Now, these caricatures of personality types have transcended the digital and started manifesting in the physical world. From food companies, advertising agencies and banks, a rapidly growing number of Korean companies are now mandating MBTI personality test results as a field on job application forms, explicitly stating preferences for E types due to their apparent people skills in service jobs, or barring P types from application because of their ostensible inclination toward completing tasks at the last minute. This has led to job seekers lying about their MBTI personality types in interviews to score better chances at landing a job, and a pervasive scepticism across the Korean workforce as to how far MBTI personality types can be taken in guiding our interpersonal perceptions. 

Though the Singaporean interest in MBTI is nowhere as pronounced as its overseas counterparts, local workplaces may already be easing MBTI into our daily lives. MyCareersFuture, a government initiative that helps Singaporeans find jobs, has already set up an online page on how to best utilise each MBTI’s likes and dislikes to navigate team projects in the workplace. Despite the page’s tangibly positive intentions, it may not be entirely helpful for Explorer personality types seeking permanent employment to be viewed by potential employers as “[disliking] monotony and being tied down”—especially when that description has an implicit government-given stamp of approval!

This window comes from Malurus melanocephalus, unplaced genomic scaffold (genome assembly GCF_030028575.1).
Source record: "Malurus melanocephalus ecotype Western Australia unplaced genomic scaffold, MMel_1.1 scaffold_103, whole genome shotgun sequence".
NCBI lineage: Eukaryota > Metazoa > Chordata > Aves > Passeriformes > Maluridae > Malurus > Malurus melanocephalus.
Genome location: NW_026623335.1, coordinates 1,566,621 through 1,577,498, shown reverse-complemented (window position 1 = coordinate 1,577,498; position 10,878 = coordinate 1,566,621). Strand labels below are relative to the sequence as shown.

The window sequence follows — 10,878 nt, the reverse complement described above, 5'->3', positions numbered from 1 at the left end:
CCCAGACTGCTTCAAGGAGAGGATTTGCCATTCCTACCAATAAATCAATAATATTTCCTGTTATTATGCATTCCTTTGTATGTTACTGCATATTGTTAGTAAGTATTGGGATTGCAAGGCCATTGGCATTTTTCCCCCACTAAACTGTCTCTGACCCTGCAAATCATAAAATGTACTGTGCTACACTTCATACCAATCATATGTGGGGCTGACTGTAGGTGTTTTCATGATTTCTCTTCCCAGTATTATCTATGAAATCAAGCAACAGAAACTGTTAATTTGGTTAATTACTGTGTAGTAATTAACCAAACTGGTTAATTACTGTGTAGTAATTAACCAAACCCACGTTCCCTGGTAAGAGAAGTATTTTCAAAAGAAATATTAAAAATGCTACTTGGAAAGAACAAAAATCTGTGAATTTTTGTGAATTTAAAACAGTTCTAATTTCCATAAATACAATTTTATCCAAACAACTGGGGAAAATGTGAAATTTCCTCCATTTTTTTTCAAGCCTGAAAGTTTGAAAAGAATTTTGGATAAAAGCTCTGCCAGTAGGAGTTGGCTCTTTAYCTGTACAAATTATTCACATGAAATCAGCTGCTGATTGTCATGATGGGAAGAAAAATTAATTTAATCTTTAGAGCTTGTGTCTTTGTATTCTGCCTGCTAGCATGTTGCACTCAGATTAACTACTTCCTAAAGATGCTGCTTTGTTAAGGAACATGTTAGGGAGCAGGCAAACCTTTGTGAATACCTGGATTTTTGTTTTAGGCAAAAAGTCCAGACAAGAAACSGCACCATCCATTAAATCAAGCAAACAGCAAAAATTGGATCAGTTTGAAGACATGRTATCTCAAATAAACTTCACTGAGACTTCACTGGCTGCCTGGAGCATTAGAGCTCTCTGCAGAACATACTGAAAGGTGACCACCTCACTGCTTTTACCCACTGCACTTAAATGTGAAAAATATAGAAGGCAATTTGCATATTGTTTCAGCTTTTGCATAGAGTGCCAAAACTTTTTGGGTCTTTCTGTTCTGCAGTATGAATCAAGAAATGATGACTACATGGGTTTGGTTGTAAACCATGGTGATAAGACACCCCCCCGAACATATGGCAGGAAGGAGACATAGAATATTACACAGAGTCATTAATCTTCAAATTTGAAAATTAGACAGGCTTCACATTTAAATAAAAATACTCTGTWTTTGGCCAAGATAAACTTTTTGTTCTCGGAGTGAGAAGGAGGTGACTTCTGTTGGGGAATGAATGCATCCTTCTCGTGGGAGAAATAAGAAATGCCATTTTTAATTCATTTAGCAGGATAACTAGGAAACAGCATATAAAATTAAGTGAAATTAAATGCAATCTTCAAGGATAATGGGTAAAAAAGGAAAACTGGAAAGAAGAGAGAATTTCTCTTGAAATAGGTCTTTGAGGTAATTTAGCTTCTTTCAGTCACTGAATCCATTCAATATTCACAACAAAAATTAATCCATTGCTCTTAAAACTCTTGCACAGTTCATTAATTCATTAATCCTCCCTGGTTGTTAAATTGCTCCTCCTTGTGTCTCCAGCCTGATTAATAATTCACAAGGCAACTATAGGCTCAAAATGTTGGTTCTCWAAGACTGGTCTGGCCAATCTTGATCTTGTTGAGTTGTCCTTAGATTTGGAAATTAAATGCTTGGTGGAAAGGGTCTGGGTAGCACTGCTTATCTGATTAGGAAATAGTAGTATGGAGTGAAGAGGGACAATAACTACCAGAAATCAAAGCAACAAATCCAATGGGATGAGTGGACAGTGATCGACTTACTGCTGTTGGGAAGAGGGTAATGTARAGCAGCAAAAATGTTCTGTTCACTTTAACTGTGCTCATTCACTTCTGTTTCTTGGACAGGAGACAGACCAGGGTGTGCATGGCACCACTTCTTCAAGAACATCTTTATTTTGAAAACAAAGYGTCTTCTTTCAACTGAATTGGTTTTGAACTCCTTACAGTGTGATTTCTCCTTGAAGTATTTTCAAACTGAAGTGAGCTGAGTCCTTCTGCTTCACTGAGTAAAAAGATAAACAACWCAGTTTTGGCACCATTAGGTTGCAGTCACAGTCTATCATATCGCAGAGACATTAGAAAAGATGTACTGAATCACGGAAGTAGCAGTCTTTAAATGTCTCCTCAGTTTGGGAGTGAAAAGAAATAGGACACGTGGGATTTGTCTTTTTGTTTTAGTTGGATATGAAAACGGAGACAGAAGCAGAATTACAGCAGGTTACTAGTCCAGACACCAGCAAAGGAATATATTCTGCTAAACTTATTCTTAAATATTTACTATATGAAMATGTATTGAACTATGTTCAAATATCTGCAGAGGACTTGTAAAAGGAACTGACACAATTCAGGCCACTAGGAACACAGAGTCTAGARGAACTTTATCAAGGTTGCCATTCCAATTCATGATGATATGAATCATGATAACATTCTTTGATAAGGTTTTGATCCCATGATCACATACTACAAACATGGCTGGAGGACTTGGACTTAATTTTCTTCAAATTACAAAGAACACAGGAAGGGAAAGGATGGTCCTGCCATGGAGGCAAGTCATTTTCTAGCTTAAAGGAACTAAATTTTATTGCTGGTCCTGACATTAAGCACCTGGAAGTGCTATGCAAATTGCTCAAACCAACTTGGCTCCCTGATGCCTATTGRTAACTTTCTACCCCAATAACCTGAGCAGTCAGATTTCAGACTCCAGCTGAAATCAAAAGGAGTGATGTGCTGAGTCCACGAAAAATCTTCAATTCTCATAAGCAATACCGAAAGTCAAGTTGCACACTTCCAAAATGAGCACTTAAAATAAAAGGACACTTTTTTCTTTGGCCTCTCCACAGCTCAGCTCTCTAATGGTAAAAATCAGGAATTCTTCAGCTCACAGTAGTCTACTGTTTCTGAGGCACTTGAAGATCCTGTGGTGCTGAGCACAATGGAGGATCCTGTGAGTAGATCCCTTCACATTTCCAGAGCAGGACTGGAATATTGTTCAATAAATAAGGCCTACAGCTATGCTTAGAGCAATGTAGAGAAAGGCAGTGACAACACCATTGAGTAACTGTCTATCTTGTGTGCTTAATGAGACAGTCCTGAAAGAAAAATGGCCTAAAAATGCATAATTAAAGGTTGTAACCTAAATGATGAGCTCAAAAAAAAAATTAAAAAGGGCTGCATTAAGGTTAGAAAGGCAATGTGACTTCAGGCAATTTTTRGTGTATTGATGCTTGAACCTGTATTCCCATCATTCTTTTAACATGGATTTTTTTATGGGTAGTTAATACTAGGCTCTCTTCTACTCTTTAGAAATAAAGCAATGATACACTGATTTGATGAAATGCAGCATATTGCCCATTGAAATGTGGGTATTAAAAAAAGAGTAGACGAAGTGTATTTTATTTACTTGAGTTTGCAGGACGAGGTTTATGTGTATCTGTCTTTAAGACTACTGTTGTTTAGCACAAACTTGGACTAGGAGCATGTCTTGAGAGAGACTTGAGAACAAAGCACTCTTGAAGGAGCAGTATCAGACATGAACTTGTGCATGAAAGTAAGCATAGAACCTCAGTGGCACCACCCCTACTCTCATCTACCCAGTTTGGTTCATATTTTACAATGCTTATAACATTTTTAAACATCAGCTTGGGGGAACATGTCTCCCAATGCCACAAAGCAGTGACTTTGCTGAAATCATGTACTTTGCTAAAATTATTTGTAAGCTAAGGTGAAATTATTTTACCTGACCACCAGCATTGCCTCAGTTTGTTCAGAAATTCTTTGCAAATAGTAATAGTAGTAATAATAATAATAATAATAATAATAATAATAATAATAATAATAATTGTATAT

But the real crux of this issue? MBTI is nearly meaningless—it contains so many logical and psychological loopholes, it’s as useful for determining job competency as a tiny needle might be for slicing a pound of steak. 

A test’s results are generally considered meaningful if they are consistent and the test is reliable and accurate, as we may have learned in Junior College. However, up to 50% of MBTI test-takers arrive at a different result the second time they take the test, even if they retake the test as soon as five weeks after their first try. This is largely due to the self-directed, and thus volatile, nature of the test’s answers. For example, if in a bad mood, we may indicate that we are less prone to sympathising with others; if we’ve just caught up with a good friend we haven’t seen for a long time, we may likewise feel that we gain energy from social interactions. 

Moreover, MBTI is largely unrecognised by psychological professionals. Even Carl Thoresen, a Stanford psychologist and board member of the company that publishes the MBTI test, admitted to the Washington Post that he had never used MBTI in his formal research as it would be questioned by his academic colleagues. The test’s hazy developmental origins don’t help in proving its scientific credibility either—Katharine Briggs, the inventor of the modern MBTI system as we know it today, developed early versions of the test through informal surveys of neighbourhood parents on their children’s behaviour, a procedure that was and is still far from any established scientific protocol.